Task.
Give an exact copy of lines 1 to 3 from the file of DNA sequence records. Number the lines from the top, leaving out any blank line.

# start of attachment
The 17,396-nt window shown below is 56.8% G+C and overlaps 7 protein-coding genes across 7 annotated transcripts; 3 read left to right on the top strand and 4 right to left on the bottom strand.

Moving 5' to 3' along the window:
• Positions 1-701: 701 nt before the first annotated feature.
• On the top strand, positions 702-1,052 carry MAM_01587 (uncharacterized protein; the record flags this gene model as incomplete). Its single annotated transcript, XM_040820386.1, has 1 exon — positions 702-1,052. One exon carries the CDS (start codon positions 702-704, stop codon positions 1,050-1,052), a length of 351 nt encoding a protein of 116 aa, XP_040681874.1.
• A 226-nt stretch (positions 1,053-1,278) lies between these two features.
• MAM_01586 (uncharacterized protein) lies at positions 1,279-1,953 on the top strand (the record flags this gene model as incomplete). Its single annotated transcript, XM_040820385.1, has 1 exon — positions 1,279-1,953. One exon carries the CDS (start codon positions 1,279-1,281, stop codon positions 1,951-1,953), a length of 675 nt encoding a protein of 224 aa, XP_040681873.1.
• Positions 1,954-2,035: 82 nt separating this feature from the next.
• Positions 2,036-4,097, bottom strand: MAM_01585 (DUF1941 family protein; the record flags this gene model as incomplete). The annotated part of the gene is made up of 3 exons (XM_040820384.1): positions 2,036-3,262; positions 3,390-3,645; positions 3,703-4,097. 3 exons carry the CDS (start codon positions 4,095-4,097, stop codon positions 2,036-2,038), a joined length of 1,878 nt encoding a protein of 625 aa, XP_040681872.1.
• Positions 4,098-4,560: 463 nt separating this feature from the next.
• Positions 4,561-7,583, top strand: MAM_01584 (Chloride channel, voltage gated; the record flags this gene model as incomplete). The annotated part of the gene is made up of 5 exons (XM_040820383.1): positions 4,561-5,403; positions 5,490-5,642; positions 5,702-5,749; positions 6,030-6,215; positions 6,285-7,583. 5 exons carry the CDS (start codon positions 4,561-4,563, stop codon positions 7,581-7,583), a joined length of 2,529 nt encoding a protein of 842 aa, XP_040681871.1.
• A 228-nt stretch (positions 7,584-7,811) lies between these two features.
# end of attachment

The 17,396-nt window shown below is 56.8% G+C and overlaps 7 protein-coding genes across 7 annotated transcripts; 3 read left to right on the top strand and 4 right to left on the bottom strand.

Moving 5' to 3' along the window:
• Positions 1-701: 701 nt before the first annotated feature.